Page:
Once you are willing to lay down your life, you actually have to do it. And I believe these two actions go hand in hand just like the lame man in John 5 who got up after Jesus healed him from laying on that stretcher for 38 years. It is unthinkable that the healed man would continue to lay on the stretched. No, Jesus’ command of healing and Jesus’ command to get up go hand in hand. Following Jesus after picking up your cross is acknowledging that you would follow the life and pattern of Jesus. This is following Jesus at its simplest. He carried a cross, so His followers carry one. He walked to His self-death, so must those who would follow Him.

Third, you will be a disciple.
You can follow Jesus without being His disciple. Jesus had lots of followers, but all (even including His disciples) stopped following once they figured out where Jesus was going. No, being a disciple (a Jewish talmidim) means so much more. A disciple’s highest calling was to be a reflection of his teacher. A disciple studied to learn, to act, to speak and to respond the same way his master would act and speak and respond. A disciple studied to do the things his master did. His highest goal was to walk after his teacher. There is a story in ancient tradition that tells of a rabbinical student so devoted to his teacher that he hid in the teacher’s bedchamber to discover the mentor’s sexual technique. To be sure, this is a bit extreme, yet it demonstrates the level of commitment required to be a disciple. In Luke 6:40 Jesus said that “a disciple is not above his teacher, but everyone when he is fully trained will be like his teacher.” Jesus made it clear that only cross-bearers can be His disciples. And if you are not His disciple, well, then why are you following?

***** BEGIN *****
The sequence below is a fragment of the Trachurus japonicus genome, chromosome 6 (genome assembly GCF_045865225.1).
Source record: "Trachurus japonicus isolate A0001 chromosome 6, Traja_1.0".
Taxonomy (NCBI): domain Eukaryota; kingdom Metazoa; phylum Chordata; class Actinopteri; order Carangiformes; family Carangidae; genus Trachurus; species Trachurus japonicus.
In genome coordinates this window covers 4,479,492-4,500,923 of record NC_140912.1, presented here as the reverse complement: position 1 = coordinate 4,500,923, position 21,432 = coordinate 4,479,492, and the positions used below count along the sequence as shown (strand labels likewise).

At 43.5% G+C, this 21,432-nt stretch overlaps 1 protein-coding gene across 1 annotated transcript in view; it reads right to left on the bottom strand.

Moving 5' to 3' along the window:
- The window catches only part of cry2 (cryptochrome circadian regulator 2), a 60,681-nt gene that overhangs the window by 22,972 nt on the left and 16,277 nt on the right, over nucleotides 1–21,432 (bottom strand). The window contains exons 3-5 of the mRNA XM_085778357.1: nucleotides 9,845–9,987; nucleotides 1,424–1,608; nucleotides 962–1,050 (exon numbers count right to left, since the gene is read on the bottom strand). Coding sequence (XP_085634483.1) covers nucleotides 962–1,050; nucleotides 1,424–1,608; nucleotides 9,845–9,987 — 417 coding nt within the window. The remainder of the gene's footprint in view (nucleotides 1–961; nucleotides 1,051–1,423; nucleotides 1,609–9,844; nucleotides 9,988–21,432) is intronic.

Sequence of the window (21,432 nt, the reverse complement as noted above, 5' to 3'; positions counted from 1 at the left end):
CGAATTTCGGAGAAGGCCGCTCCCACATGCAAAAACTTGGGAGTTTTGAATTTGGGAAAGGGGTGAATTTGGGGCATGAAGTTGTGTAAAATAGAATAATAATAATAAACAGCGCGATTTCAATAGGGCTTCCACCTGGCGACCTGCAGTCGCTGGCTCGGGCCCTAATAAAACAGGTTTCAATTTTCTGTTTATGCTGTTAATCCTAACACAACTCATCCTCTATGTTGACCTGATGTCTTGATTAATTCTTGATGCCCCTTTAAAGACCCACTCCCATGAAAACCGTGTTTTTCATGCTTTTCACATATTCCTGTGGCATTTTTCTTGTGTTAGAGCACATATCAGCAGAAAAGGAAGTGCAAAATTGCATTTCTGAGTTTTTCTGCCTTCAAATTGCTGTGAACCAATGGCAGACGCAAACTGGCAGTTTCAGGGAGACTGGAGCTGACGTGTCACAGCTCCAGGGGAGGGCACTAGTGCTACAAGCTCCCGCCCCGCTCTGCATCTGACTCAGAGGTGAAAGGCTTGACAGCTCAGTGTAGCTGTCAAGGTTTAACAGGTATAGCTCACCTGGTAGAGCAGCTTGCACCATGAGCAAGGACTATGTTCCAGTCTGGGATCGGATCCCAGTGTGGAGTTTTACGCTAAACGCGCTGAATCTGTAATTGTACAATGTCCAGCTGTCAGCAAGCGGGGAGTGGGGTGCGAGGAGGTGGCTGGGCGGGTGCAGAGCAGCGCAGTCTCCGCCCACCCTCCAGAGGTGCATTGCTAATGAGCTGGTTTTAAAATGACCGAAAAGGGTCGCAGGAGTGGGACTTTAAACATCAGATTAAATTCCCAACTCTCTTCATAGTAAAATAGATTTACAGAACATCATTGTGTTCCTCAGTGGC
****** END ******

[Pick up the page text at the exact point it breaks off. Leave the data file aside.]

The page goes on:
I don’t at all think this is talking about the daily inconveniences of life. It’s about counting the cost beforehand. This whole section of Scripture from verse 25 till the end is all about counting the cost, not about what you do once you are a disciple.

Jesus. God, Man, Or Both?, Part 1

In response to a currently ongoing discussion about whether God emptied Himself in order to become human, here are some thoughts based on two sermons I preached about two years ago. One on Philippians 2:1-11 called “Rejoice! And Be Made Nothing” and one on Isaiah 9:6 called “Was Jesus Really Both God and Man.”

In this first post I want to take a look at Philippians 2:1-11 and the humility of Jesus, and in a subsequent post I will be digging into the humanity and deity of Jesus.

Unity: The Identity of a Christian
Let me start off by asking a couple of questions to probe your heart.

Do you feel any comfort of being in Christ?